On Feb. 20, a U.S. district judge dismissed a lawsuit challenging the New York Police Department’s widespread surveillance of Muslim Americans in New Jersey. But just six months earlier, a Manhattan federal court issued a historic ruling against the same department’s stop-and-frisk program, declaring the city’s targeting of black and Hispanic communities unconstitutional. How can the same police department be guilty of bias in one case but not the other?
The word “counterterrorism” has long been known to make room for certain allowances in our legal landscape. However, Judge William J. Martini’s ruling in Hassan v. City of New York, brought by the Center for Constitutional Rights and Muslim Advocates on June 6, 2012, sets a particularly dangerous precedent for cases involving counterterrorism institutions that violate individual rights. It suggests that under the national security rubric, the government is absolved of the responsibility to protect the rights of all citizens equally.
The 11 plaintiffs — among them a decorated Iraq War veteran, former and current Rutgers University students and the proprietors of a Muslim school for girls — argued that once the NYPD’s surveillance practices became known, their businesses and careers took hits. Customers stopped going to stores where they would be spied on by police, colleagues’ distrust of the plaintiffs hampered their career progress, and members of the Muslim community limited their interactions with one another in public spaces. Martini not only ruled that the NYPD was not directly responsible for these damages but also found that it was not discriminatory in its practices, saying:
Plaintiffs in this case have not alleged facts from which it can be plausibly inferred that they were targeted solely because of their religion. The most likely explanation for the surveillance was a desire to locate budding terrorist conspiracies … While this surveillance program may have had adverse effects upon the Muslim community after The Associated Press published its articles, the motive for the program was not solely to discriminate against Muslims but rather to find Muslim terrorists hiding among ordinary, law-abiding Muslims.
According to this logic, the intent of the NYPD was not to discriminate but to find terrorists in the most likely place: in the Muslim community. But former Mayor Michael Bloomberg and former NYPD Commissioner Ray Kelly offered a similar justification for the stop-and-frisk program: Gun violence occurs disproportionately in particular minority communities, hence the NYPD conducts searches and seizures in those communities in order to lower crime. But U.S District Court Judge Shira Scheindlin, who ruled on stop and frisk in Floyd v. City of New York, found that whatever the intent, the effect of the program had been discriminatory targeting of minority groups. It amounted, she wrote, to a “policy of indirect racial profiling.”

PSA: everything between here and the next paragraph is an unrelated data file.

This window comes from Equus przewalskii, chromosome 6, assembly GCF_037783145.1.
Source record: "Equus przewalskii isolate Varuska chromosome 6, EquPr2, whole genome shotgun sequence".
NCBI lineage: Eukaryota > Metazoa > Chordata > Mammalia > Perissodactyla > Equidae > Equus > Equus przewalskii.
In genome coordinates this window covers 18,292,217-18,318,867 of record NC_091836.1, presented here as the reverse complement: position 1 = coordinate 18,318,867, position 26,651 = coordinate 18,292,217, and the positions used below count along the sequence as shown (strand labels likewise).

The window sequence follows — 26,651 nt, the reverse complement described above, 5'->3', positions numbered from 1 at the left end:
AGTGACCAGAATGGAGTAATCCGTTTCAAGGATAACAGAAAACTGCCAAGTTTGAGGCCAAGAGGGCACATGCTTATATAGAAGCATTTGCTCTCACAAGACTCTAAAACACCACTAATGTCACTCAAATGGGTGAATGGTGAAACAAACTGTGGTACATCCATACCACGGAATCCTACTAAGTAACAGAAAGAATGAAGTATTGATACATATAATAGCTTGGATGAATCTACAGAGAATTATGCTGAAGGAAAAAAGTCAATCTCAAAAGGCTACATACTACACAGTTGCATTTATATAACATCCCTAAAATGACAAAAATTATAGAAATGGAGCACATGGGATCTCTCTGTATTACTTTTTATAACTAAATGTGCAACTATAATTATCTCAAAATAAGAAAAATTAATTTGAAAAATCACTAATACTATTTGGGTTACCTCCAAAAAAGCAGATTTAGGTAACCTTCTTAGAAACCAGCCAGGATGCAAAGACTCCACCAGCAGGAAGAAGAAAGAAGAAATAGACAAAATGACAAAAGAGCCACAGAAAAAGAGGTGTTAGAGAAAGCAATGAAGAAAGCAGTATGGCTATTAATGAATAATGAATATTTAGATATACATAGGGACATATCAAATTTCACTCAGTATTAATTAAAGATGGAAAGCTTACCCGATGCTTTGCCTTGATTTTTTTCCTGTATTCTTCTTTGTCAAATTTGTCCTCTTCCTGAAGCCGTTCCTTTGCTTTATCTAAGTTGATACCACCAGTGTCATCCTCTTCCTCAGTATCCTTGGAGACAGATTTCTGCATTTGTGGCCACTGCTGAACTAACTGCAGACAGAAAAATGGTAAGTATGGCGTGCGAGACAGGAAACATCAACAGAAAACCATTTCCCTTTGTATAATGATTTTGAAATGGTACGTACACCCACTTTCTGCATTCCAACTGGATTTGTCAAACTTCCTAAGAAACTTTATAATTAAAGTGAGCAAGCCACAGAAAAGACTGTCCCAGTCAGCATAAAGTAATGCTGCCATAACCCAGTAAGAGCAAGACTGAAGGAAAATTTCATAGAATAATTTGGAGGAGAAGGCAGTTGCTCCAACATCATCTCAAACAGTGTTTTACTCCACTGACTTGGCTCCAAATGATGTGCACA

Martini does not deny that the NYPD engages in discriminatory policies through its spying program, but he finds them to be neither unconstitutional nor grounds to reprimand the department. In fact, he finds surveillance of the Muslim community to be necessary to meet the NYPD’s objectives.
Underlying Martini’s ruling is a baseless assumption that the department’s surveillance is effective — that it is necessary because it yields results. Kelly argued a similar case for the stop-and-frisk program, claiming that crime was lower in New York because of the practice. That myth has long been dispelled. “Nearly 90 percent of the people stopped are released without the officer finding any basis for a summons or arrest,” Scheindlin wrote in her decision.
Martini offers no skepticism of the efficacy of the NYPD’s spying program on the Muslim community, despite research indicating otherwise. In 2012, ProPublica investigated the NYPD’s claim that its counterterrorism tactics were effective and found that the department grossly overstated its success in thwarting attacks. The same year, NYPD Assistant Chief Thomas Galati testified that conversations from the department’s spying program had not led to successful cases. Rather, it has been cooperation between the Muslim community and the FBI and police that has yielded results. Since 9/11, Muslim Americans have alerted law enforcement to potential terrorist threats in almost half the cases.
The Hassan ruling is based on assumptions perpetuated by the war on terrorism — that Muslim communities are havens for terrorists and that any counterterrorism policy, no matter how invasive, is necessary for security. And it sends a fractious message about the police department’s discriminatory policies. Whereas the Floyd ruling required the NYPD to institute lasting reforms, the dismissal of Hassan disregards the need for reform in how the police targets the Muslim community. These divergent rulings pose a frustrating conundrum: How can a department be expected to train officers not to engage in discriminatory practices against one minority while its counterterrorism training reinforces targeting another minority as acceptable?
However, one judge’s decision does not have to be the definitive voice in these matters; there are other avenues of reform available. Despite attempts to overturn Scheindlin’s decision, New York’s new Mayor Bill de Blasio and returning Police Commissioner William Bratton have shown they are willing to reform stop and frisk. But if they want long-lasting improvement in the NYPD’s ranks, the city’s leadership will have to show that they are committed to stopping all discriminatory practices.